Linux Security Made Simple

Linux security can be easier than you think. Here's a guide to reducing your Linux risks with a minimum of effort.
Posted November 23, 2016
By

Bruce Byfield


From the revelations of Edward Snowden to the potential problems with the Internet of Things and the latest malware, security and privacy are constantly in the news. The trouble is, while everyone is concerned about security and privacy, few know what to what to do about them. Fortunately, Linux has endless tools to address these problems without requiring that everyone become an expert.

Conditioned by Windows, most Linux users think in terms of reactive measures, such as anti-virus software and firewalls. However, the most effective tools are usually architectural, making changes to the operating system that prevent or contain intrusions in the first place.

For example, one effective tool is umask, which sets the default permissions for the creation of new files and directories. Many distributions set umask so that anyone can view a file, but only the owner can edit it. However, change the default so that only the owner can view or edit a file, and you have significantly increased your system's security.

Unfortunately, there are dozens of such tools, so learning them is a formidable task. Even the alternative of using SE Linux, which offers the advantage of applying a set of hardening rules with minimal user intervention, is no better, because typically it requires a period of adjustment as users find their preferred balance between security and their own convenience. More than one user has turned SE Linux off rather than work with it, which gives an indication of its difficulty.

Unexperienced users are probably best off using an overview or wizard that guides them through the possibilities. However it is achieved, this process is known as hardening.

Shortcuts to Linux Hardening

A decade ago, by far the best general hardening tool was Bastille Linux, especially on Debian and Linux. Sadly, that project is apparently no longer developed or maintained.

All the same, instructions for running Bastille's hardening wizard are still available for Ubuntu, and a description of the wizard's contents is posted by Symantec.

Those who are interested in knowledge as well as results can go through these resources one at a time, researching as needed, and end with a vastly more secure system. Possible, there would be gaps in hardening a system with these outdated resources, but, then again, possibly not -- the fundamentals of the Linux operating system probably have not changed that much since the last contribution to Bastille.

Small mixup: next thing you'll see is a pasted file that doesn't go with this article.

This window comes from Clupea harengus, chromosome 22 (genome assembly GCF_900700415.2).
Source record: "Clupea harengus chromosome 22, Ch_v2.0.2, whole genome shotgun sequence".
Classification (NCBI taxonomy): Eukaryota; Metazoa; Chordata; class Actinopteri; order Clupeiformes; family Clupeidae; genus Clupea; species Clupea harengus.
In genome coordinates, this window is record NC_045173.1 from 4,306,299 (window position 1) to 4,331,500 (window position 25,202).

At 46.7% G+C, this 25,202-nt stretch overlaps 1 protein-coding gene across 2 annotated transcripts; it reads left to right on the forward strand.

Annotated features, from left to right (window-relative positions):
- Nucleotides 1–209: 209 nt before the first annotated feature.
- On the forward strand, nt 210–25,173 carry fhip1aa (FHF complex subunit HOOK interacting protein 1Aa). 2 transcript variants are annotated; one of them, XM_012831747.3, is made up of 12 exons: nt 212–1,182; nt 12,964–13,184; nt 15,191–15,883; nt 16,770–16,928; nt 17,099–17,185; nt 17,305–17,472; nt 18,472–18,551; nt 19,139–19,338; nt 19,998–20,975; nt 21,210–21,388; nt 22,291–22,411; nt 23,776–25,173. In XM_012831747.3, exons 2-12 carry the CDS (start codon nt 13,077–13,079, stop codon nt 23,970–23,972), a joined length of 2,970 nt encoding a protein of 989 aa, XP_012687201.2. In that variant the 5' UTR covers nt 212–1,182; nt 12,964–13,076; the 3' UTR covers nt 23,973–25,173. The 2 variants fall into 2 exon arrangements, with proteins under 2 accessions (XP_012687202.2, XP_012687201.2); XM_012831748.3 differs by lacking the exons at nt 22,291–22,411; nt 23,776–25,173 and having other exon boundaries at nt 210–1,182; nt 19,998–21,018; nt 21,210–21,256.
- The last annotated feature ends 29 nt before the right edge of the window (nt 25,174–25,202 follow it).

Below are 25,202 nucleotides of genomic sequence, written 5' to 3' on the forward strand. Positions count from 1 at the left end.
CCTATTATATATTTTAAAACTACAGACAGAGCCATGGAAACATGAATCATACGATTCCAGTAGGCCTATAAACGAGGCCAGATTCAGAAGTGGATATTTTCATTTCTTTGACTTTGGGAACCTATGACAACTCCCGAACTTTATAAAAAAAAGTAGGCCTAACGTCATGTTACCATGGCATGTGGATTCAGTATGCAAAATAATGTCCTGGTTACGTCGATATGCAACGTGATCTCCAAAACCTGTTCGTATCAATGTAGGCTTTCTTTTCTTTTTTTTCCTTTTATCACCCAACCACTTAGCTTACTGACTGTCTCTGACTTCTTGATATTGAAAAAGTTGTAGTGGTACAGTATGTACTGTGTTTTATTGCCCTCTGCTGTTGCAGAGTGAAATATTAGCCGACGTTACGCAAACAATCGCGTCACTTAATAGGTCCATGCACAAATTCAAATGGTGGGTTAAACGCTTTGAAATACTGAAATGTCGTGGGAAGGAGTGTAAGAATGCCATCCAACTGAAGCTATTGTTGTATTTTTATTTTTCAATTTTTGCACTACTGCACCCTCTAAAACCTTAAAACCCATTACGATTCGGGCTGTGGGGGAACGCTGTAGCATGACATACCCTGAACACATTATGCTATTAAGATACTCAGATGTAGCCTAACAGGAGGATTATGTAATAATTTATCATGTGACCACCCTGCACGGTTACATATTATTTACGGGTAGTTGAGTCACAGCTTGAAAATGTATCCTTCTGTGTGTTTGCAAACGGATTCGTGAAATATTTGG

However, most users, I suspect are more interested in results. For them, I recommend CISOfy's Lynis, which openly bills itself as an update version of Bastille. In fact, Lynis is more versatile than Bastille, being less oriented to specific distributions.

Lynis offers several means of installation, including directly from Github, and the basic command is lynis install audit, which runs hundreds of tests. The results are printed to a log file, with suggested actions for each item which fails to meet Lynis' standards.

In addition, Lynis offers a penetration test for vulnerabilities, and the option of running regularly a cronjob. Additional tests can also be added as a plugin.

In addition to running Lynis, you should also check the documentation for your distribution in order to prevent overlooking any unique features. Arch Linux and Debian in particular have detailed hardening references that might be useful for other distributions as well -- particularly Debian, which is the source of many modern distributions, including Ubuntu and Linux Mint. If anything, the difficulty with Debian is finding the most relevant wiki page, depending on whether you are interested in general hardening, kernel hardening, or package hardening for contributors.

Just in case, before making any hardening changes, do a system backup. More than one over-zealous new user has shut themselves out of their own system by not keeping track of the changes they make. Expect, too, to take several hours at the minimum to understand and evaluate all the possible changes -- and, above all, never hurry. If you retire, you can always return to possible changes later.

Desktop Tools and Distributions

Once you have the system hardened, you should give some thought to the tools to use. These include anonymous browsing with Tor, email encryption (an option in most mail readers), and secure chat with Cryptocat. You might also want to start a policy of saving all your personal office documents with a password.

These suggestions assume that you are willing to tinker to get the results you want. If you prefer not to explore your Linux installation in such depth, you might select a security-conscious distribution instead.

If your system has at least 8GB RAM, then Qubes OS might be the distribution to. Qubes OS not only lets you operate on different color-coded levels of security, but places tools directly into the menu of the desktop environment.

Otherwise, the anarchistically-inclined MOFO Linux might be more what you need, or perhaps the still-in-development Subgraph OS.

And if even making a choice of distributions is more than you care to do? Then as a minimal step, install Firejail. Firejail runs programs in sandboxes, isolating them to minimize the potential harm. It installs with several dozen profiles for common desktop applications, as well as a generic one for anything else. All you need to adjust menu items and desktop launchers by prefacing their commands with firejail.

Security and privacy are never-ending topics of study, and beyond what many users want to explore. However, the suggestions here can reduce your risks with a minimum of effort, and just might teach you a few basics despite yourself.




Tags: Linux, Linux security


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